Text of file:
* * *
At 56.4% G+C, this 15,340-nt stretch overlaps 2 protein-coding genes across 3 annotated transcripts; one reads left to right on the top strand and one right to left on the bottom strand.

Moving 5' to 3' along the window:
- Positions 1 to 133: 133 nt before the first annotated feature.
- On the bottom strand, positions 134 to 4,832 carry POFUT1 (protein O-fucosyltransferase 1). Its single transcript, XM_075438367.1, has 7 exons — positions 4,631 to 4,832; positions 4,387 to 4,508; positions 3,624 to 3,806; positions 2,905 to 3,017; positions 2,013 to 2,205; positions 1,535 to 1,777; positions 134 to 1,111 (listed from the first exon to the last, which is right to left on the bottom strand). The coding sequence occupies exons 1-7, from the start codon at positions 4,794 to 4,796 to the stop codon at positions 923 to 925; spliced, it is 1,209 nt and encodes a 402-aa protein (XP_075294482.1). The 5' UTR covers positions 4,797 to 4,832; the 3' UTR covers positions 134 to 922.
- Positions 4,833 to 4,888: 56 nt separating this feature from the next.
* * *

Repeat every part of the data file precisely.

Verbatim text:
At 56.4% G+C, this 15,340-nt stretch overlaps 2 protein-coding genes across 3 annotated transcripts; one reads left to right on the top strand and one right to left on the bottom strand.

Moving 5' to 3' along the window:
- Positions 1 to 133: 133 nt before the first annotated feature.
- On the bottom strand, positions 134 to 4,832 carry POFUT1 (protein O-fucosyltransferase 1). Its single transcript, XM_075438367.1, has 7 exons — positions 4,631 to 4,832; positions 4,387 to 4,508; positions 3,624 to 3,806; positions 2,905 to 3,017; positions 2,013 to 2,205; positions 1,535 to 1,777; positions 134 to 1,111 (listed from the first exon to the last, which is right to left on the bottom strand). The coding sequence occupies exons 1-7, from the start codon at positions 4,794 to 4,796 to the stop codon at positions 923 to 925; spliced, it is 1,209 nt and encodes a 402-aa protein (XP_075294482.1). The 5' UTR covers positions 4,797 to 4,832; the 3' UTR covers positions 134 to 922.
- Positions 4,833 to 4,888: 56 nt separating this feature from the next.